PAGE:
#10
                    We as a nation have failed because we hold deep-seated prejudices against each other along the cultural and linguistic lines. I am a muhajir by descent and I was always taught that punjabis are the most wicked people on the face of the earth. They have usurped our rights in the city of Karachi by taking over governmental jobs. I personally believe that in general punjabis do look down upon the muhajirs since they use derogotory words such as "bhaiyas" and "mukurths" in urdu.

                    This is all ignorance that came into existence due to lack of brotherhood. Islam, if practiced as a mere tradition, will never instill a spirit of love and brotherhood among the muslims. How can we have consensus among the different political factions if there is mistrust and enmity among our very selves? Its a utopian dream at best. Our visions and goals have become as divergent as our ethnic backgrounds. The only commonality that we share as a nation is belief in Allah and his Prophet (sallalaho alaihe wasalam). If this bond is weak in our hearts then there is no hope for us as "pakistanis".

                    Comment


                      #11
                      Iqadeer,

                      Good post man! I am a punjabi but I feel I can relate to you because you took ethnicity out of the issue. Human beings are human beings at the end of the day islam has taught us that we are all one people at the end of the day.

                      Comment


                        #12
                        !

                        [This message has been edited by sabah (edited November 01, 1999).]

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                          #13

                          This article is nothing but another example of Islamaphobia. I do not support the Taliban--far from it, nor do i support wahaabism--but saying that punishments like chopping off hands and stoning are only taliban interpretations of islam is rubbish; these punishments have there basis solidly in qur'an and sunnah.


                          Also, with all our ethnic problems--it is ONLY Islam that can provide the long term solutions for pakistan --and all of the islamic world; unfortunately the idea of a resurgent islamic state modelled on the Madinan State Of Our Beloved Prophet sal Allahu alayhi wa sallam--terrifies the western (and eastern) non-Islamic powers! But why should that prevent pakistanis from seizing their destiny? AS Allama SAhib wrote,

                          Cheen o Arab humaara, Hindustan humaara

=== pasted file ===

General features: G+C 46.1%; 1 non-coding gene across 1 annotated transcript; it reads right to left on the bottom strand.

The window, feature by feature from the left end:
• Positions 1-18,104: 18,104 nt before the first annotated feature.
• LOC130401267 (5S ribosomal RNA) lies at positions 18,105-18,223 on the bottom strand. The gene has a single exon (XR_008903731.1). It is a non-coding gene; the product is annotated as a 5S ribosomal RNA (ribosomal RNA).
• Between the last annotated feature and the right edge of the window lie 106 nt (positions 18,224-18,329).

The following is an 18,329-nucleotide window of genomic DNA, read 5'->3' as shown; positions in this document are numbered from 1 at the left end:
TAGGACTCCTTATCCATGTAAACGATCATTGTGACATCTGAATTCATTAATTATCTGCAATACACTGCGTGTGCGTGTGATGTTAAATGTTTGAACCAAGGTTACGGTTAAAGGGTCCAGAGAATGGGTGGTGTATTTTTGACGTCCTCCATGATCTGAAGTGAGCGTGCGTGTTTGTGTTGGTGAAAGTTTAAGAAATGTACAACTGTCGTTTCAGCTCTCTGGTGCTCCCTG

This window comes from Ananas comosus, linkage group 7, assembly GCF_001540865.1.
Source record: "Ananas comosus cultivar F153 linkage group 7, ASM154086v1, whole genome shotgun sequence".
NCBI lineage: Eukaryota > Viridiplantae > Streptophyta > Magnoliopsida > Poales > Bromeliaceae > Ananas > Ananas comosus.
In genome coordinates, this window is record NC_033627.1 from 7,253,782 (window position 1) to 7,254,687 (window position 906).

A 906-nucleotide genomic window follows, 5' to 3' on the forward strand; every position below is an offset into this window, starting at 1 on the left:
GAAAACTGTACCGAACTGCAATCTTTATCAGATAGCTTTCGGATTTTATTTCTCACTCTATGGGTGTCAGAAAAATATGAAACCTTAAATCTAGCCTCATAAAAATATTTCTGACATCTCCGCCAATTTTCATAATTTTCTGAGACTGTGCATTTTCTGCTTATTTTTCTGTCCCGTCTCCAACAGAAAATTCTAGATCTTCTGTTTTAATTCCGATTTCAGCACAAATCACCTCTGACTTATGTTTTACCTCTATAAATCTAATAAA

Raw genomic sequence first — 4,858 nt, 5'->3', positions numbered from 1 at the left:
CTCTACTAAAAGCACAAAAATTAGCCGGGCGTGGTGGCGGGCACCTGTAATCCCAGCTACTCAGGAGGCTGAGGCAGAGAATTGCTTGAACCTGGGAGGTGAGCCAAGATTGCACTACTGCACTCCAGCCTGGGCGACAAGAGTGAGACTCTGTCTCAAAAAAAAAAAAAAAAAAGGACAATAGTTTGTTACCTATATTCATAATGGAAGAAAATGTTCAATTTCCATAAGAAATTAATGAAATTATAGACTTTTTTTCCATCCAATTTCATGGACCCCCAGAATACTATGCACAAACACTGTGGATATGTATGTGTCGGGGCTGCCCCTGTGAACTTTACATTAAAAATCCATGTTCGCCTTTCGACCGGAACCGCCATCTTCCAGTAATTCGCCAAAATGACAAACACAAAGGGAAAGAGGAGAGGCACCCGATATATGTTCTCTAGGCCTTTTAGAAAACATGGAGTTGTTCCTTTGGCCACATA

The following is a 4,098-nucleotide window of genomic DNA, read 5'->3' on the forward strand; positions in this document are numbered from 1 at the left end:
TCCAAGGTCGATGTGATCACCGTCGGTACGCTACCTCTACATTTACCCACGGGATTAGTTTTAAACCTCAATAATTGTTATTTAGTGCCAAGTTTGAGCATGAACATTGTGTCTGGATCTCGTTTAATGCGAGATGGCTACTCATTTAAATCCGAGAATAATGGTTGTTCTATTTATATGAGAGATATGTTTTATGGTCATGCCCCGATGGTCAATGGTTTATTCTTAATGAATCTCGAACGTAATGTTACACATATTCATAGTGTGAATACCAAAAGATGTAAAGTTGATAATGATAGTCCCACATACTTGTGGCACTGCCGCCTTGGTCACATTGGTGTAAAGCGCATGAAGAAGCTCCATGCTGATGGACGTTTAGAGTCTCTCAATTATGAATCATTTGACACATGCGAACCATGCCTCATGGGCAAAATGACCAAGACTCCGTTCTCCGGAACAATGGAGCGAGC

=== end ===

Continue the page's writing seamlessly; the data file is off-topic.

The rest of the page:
Muslim hain hum, hay saara jahaan humaara!

                          Until we go back to the model of Traditional Islam in all aspects INCLUDING politics and economics etc. we cannot as a nation prosper...


                          Comment


                            #14
                            In my opinion, like many other countries, Pakistan still needs to undergo de-colonization. The British may have left, but they left behind a legacy of inequality, which still exists in our institutions. We have a devastating colonial legacy, an unequal pattern of land holdings, economic and political concentration in the hands of a few people, widespread illiteracy and the prevalence of traditional rules and regulations which the ruling political elite fully support to their own gain.

                            I'd like to see revulutionary changes along the lines of what Cuba went through, under the leadership of Fidel. He dismantled the previous institutions and rebuilt his country (if you view Cuba without focusing on the economic debilitation of the country caused in most part by US led sanctions, it is a success story).

                            Achtung

                            Comment


                              #15
                              I think the original article posted is way off...it doesn't consider the ground realities in Pakistan. Its simplifies the issue and jumps to great conclusions. Its acutally an offensive article, making the assumption that people who belong to a particular religious belief will turn ultra-conservative and enforce fundamentalist religious edicts, and they in turn will/have infliltrated the military.

                              Its a ridiculous argument. Maybe the author should question who set up those religious madrassas where the wide eyed bearded militant was brought up in the first place - hmmm...I wonder if he can spell Cold War. He probably forgot the images of US congressmen visiting Afghan refugee camps and inciting young men to arm themselves in 'Jihad' (this is the term they used) against the infidel Soviets. Religious fundamentalism is more complex than this simple article makes it out to be.

                              Achtung